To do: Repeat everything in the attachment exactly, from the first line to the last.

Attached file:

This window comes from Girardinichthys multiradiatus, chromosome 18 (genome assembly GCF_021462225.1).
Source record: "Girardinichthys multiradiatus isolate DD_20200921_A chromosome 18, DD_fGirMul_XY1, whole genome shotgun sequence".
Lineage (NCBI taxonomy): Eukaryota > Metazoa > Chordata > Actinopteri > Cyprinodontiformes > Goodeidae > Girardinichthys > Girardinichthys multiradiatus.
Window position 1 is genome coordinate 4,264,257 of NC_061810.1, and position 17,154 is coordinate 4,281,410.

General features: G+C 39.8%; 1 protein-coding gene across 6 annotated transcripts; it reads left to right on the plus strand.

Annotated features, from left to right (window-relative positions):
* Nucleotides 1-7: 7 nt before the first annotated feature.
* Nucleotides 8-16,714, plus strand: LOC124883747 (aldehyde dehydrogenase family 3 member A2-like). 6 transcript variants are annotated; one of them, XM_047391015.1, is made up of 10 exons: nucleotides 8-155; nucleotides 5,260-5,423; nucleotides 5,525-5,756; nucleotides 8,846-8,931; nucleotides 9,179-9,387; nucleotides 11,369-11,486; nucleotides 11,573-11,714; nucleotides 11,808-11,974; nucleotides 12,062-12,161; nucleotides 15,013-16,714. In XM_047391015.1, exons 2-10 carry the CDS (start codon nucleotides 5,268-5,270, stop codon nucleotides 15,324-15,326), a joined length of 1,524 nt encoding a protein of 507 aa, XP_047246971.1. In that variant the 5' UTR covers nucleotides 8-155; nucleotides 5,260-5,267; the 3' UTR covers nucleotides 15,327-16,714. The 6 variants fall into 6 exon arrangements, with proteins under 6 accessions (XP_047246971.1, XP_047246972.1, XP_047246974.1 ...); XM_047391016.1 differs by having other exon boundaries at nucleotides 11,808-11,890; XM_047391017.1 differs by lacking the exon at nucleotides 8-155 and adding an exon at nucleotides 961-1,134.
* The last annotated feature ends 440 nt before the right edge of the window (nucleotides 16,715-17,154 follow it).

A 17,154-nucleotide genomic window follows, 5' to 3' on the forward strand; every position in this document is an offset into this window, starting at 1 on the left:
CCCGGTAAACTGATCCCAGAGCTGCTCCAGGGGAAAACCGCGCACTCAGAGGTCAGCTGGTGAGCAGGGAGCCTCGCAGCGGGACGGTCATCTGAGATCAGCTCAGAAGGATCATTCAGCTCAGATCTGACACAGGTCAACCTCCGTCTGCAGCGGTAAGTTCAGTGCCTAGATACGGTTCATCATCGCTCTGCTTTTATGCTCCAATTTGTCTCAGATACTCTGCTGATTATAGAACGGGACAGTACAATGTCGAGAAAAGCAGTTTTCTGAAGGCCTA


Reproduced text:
This window comes from Girardinichthys multiradiatus, chromosome 18 (genome assembly GCF_021462225.1).
Source record: "Girardinichthys multiradiatus isolate DD_20200921_A chromosome 18, DD_fGirMul_XY1, whole genome shotgun sequence".
Lineage (NCBI taxonomy): Eukaryota > Metazoa > Chordata > Actinopteri > Cyprinodontiformes > Goodeidae > Girardinichthys > Girardinichthys multiradiatus.
Window position 1 is genome coordinate 4,264,257 of NC_061810.1, and position 17,154 is coordinate 4,281,410.

General features: G+C 39.8%; 1 protein-coding gene across 6 annotated transcripts; it reads left to right on the plus strand.

Annotated features, from left to right (window-relative positions):
* Nucleotides 1-7: 7 nt before the first annotated feature.
* Nucleotides 8-16,714, plus strand: LOC124883747 (aldehyde dehydrogenase family 3 member A2-like). 6 transcript variants are annotated; one of them, XM_047391015.1, is made up of 10 exons: nucleotides 8-155; nucleotides 5,260-5,423; nucleotides 5,525-5,756; nucleotides 8,846-8,931; nucleotides 9,179-9,387; nucleotides 11,369-11,486; nucleotides 11,573-11,714; nucleotides 11,808-11,974; nucleotides 12,062-12,161; nucleotides 15,013-16,714. In XM_047391015.1, exons 2-10 carry the CDS (start codon nucleotides 5,268-5,270, stop codon nucleotides 15,324-15,326), a joined length of 1,524 nt encoding a protein of 507 aa, XP_047246971.1. In that variant the 5' UTR covers nucleotides 8-155; nucleotides 5,260-5,267; the 3' UTR covers nucleotides 15,327-16,714. The 6 variants fall into 6 exon arrangements, with proteins under 6 accessions (XP_047246971.1, XP_047246972.1, XP_047246974.1 ...); XM_047391016.1 differs by having other exon boundaries at nucleotides 11,808-11,890; XM_047391017.1 differs by lacking the exon at nucleotides 8-155 and adding an exon at nucleotides 961-1,134.
* The last annotated feature ends 440 nt before the right edge of the window (nucleotides 16,715-17,154 follow it).

A 17,154-nucleotide genomic window follows, 5' to 3' on the forward strand; every position in this document is an offset into this window, starting at 1 on the left:
CCCGGTAAACTGATCCCAGAGCTGCTCCAGGGGAAAACCGCGCACTCAGAGGTCAGCTGGTGAGCAGGGAGCCTCGCAGCGGGACGGTCATCTGAGATCAGCTCAGAAGGATCATTCAGCTCAGATCTGACACAGGTCAACCTCCGTCTGCAGCGGTAAGTTCAGTGCCTAGATACGGTTCATCATCGCTCTGCTTTTATGCTCCAATTTGTCTCAGATACTCTGCTGATTATAGAACGGGACAGTACAATGTCGAGAAAAGCAGTTTTCTGAAGGCCTA